Wednesday, September 26, 2012

You Have to Get Past the BS (Decision 2012)

For those who wander through life unaware of world events, this is a presidential election year.

What that means is a few things. First is the obvious that at least three people are competing for the job of chief executive officer of the United States of America:  Romney, Johnson, and incumbent Obama.

It also means that, like happens every two years, every seat in the US House of Representatives is also holding an election in each congressional district.

It also means that approximately 1/3 of the US Senate is also headed to the polls for, by Constitutional Amendment, the citizens of the respective states to decide who will represent them in that house of the legislature.

Among those national elections that greatly impact the immediate and long-term futures of our great republic, there are also several state and local level elections to determine who will enter office and govern at those levels.

Another thing this means is that lawful, registered voters have some hard decisions to make. Some who qualify to vote will abstain and not bother to register (or, if registered, won't bother).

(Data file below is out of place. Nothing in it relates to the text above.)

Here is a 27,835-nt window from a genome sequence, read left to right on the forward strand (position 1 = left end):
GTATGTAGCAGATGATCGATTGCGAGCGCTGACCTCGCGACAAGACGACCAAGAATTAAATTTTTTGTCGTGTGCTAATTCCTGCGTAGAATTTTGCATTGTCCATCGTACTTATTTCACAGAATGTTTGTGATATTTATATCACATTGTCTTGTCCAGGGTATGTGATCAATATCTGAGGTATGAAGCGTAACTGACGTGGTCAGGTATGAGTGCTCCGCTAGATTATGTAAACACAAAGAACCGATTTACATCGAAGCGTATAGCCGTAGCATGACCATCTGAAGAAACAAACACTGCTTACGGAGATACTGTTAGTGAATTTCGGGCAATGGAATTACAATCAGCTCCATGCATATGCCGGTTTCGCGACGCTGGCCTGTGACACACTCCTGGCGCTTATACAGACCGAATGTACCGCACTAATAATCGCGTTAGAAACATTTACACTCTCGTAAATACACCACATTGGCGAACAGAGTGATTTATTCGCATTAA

As with every election, this will mark the first big election cycle for many new voters who turned 18 within the past two years or so (or are energized enough to finally start voting). Today, September 25, 2012, is "national voter registration day", marking one of the last chances for many of them to register. I have had the honor to speak, chat, text, or otherwise interact with a few new voters in the past week.

One of them truly is currently undecided. That new voter confessed that she did not follow the primaries and finds the news depressing. She also admitted that she trusts the information and rhetoric she has encountered in new media only slightly more than she does the mainstream media. Most of her information has come from campaign commercials and word of mouth.

She asked me why I back the candidates I back. I answered her as honestly as I could. Next she asked about certain issues and what she had heard about one of the candidates. The majority of what she had heard was blatantly false. Those who spoke to her not only attempted to push the hyperbole of one party, but had mutated  that hyperbole into ridiculous lies.

I was honest about my bias and where it stems from. Those who have approached me understand that. I do not attempt to hide it. However, I also caveat my answers with a statement about making up one's own mind based upon verifiable facts and not heated rhetoric. I was asked specifically why I backed whom I did and about my thoughts surrounding these lies. So, I pulled the veil away about the lies and presented honest facts, then explained how I support the candidates I support. So, I was asked for a biased opinion and analysis. If asked to just state the issues, the platforms, and the constitutional facts, I could have restricted my answers accordingly.